Friday, October 23, 2020

The New The Witches Movie Brews Up A Harmless But Forgettable Adaptation

With the caveat that, yes, Roald Dahl was an alleged anti-semite, the children books by Roald Dahl proved to be some of my favorites as a kid. A simple reason I enjoyed them was how they weren't afraid to get dark. When you're a kid, entertainment that doesn't talk down to you is like catnip. So it is with Dahl's works, which weren't afraid to depict the despicableness of the world. Characters could get gobbled up by giants, get squished by gigantic peaches, and get sucked up chocolate pipes with no prior warning. None of his books went quite as hardcore with darkness as The Witches, which dealt with a band of witches who wanted to turn kids into mice. Like all kids books, The Witches ends with the child protagonist becoming comfortable with his own impending death. That's just what Dahl books did.

The newest attempt to translate Dahl's books into the world of movies comes with The Witches, which hails from director Robert Zemeckis. The basic plot skeleton of the original is kept intact, though th setting has been changed to Alabama circa. 1968. An unnamed Hero Boy (Jahzir Kadeem Bruno) goes to live with his Grandma (Octavia Spencer) after his parents are killed in a car accident. While here, Hero Boy learns that witches are real and want nothing more than to snuff out all children. In an attempt to evade these witches, Hero Boy and Grandma go to stay a luxurious hotel. Unbeknownst to them, a gaggle of witches, led by Grand High Witch (Anne Hathaway), are staying here and have a new plot to turn kids into mice.

As far as late-period Zemeckis movies go, The Witches is far more tolerable than Welcome to Marwen or The Polar Express. However, Hero Boy's first encounter with a witch in a supermarket confirmed my worst suspicions that The Witches would indulge in Zemeckis' worst modern-day filmmaking trait. It isn't enough for this witch to act unusual or adhere to the witch dress code (long gloves, wigs, shoes, etc.) established by Dahl's text. This witch also must have a giant glaringly CGI snake slither down her arm. Aren't these witches supposed to be incognito? That's the whole point of a disguise! Why would she have a CGI snake just out in the open?

This visual decision isn't bad because it departs from the source material. It's bad because it's a testament to how modern-day Zemeckis layers his scenes with in-your-face CGI that make subtext text. He's like George Lucas randomly adding a Dug to a nighttime scene of Return of the Jedi. The heavy reliance on CGI ends up undercutting moments that could have been enjoyably creepy in The Witches. You need things to be tangible to be scary and the distractingly fake nature of The Witches' use of CGI, like Grand High Witches cartoony enhanced nostrils, just makes the whole thing feel artificial, not eerie. The one exception here in the Grand High Witches fittingly unnerving elongated CGI arms. Credit where credit is due, those arms are pure nightmare fuel!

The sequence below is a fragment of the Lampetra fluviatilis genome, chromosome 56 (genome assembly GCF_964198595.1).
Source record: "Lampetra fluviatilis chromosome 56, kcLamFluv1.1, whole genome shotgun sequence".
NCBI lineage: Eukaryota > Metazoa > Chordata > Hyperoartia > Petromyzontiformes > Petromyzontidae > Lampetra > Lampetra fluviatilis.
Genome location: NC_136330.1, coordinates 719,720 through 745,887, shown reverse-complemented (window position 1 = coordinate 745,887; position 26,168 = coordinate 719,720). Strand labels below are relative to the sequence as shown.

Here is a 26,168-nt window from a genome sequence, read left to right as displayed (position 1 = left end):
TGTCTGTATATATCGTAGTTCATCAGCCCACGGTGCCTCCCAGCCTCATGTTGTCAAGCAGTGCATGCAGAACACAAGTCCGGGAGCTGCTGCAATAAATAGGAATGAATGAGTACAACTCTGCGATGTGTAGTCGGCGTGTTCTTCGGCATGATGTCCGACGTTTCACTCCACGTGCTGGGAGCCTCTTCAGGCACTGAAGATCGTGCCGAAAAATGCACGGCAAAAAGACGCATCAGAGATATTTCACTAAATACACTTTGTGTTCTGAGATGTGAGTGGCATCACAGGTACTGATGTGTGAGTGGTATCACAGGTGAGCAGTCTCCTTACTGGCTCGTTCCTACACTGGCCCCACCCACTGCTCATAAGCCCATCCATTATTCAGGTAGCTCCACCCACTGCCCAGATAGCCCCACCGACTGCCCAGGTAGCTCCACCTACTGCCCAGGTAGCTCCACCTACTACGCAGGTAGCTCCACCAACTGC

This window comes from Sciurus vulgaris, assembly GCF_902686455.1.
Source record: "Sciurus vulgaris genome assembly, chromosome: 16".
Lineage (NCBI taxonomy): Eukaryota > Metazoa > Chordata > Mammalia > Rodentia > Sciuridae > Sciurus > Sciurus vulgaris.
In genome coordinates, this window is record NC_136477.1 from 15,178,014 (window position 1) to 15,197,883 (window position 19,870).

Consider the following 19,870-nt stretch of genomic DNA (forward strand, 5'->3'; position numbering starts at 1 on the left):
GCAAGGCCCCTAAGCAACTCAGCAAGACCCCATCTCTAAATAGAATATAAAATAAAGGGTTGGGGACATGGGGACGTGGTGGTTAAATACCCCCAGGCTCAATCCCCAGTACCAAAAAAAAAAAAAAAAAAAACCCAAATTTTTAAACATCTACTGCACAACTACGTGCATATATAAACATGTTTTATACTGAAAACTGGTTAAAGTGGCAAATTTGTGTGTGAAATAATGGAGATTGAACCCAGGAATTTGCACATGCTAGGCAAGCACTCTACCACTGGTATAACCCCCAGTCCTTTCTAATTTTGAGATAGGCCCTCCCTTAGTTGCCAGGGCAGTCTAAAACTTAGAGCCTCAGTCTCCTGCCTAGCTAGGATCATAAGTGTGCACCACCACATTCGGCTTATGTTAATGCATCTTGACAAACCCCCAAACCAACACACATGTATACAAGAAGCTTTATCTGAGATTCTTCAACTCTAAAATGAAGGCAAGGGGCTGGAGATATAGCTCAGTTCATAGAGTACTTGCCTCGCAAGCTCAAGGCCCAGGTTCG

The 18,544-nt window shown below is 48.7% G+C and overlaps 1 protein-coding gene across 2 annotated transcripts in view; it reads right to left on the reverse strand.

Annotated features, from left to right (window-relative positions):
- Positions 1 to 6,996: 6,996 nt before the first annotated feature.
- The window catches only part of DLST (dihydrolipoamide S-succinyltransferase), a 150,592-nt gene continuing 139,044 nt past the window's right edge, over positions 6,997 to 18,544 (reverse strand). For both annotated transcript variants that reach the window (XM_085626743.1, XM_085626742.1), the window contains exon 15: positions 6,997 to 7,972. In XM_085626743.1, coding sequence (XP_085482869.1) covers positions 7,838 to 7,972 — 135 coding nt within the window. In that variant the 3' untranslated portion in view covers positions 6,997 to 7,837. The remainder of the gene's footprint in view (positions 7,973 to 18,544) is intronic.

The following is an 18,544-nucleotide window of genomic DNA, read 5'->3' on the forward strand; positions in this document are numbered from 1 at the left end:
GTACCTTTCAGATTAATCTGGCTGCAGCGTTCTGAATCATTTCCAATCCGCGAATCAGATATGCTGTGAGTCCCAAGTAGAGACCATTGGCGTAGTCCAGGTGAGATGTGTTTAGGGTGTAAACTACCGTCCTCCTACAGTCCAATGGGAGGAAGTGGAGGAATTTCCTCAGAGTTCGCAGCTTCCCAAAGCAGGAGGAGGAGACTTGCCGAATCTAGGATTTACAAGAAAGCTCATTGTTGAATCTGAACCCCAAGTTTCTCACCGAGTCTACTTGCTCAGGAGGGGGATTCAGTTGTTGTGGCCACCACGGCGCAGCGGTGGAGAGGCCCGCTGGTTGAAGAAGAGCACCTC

The screenplay, credited to Zemeckis, Kenya Barris, and Guillermo del Toro, fares better at conveying a sense of actual dread, at least initially. Early scenes of Hero Boy coping with the loss of his parents at least take the time to show that his recovery isn't an immediate thing. Similarly, the initial instances where Hero Boy is learning about the witches have a fun campfire story vibe to them. But the second half of the story goes in a much more hurried direction. Here, The Witches finds itself much too in love with the antics of talking CGI animals as well as undercutting any sense of danger. Hero Boy is always so confident in his ability to take down witches that there's never any suspense even by the standards of a kid's movie.

Without much in the way of suspense in its back-half, The Witches mostly has to lean on the performances of its cast to keep the audience entertained. Luckily, Octavia Spencer does good work in the role of Grandma, and major props to her for acting so naturally off of CGI co-stars in her later scenes. The MVP of the cast, though, is easily Anne Hathaway, who is having a ball eating up the screen as the Grand High Witch. Armed with dialogue that makes no effort to conceal her wicked nature and a thick European accent, Hathaway has thrown caution to the wind, thank God. If nothing else, The Witches delivers some delightful camp with Hathaway's performance.

The rest of The Witches mostly falls under the category of forgettable. Aside from a staggeringly miscalculated ending (which combines a dance party set to We Are Family and a sequel-tease), little of it offends. But also, little of it leaves any kind of mark. Even kids, the ones raised on Coraline, The Nightmare Before Christmas and the original Witches book, will probably be hoping for more bite out of The Witches. Dahl's books worked so well because they didn't talk down to kids. Meanwhile, the Robert Zemeckis take on The Witches constantly sands off the edges of its own story to placate youngsters. In the process, we're left with a movie that's bound to leave few satisfied but most disappointed.

I guess it could have been worse though. They could have given The Grand High Witch a father who was also a dentist...

The Witches is now available to stream on HBO Max.

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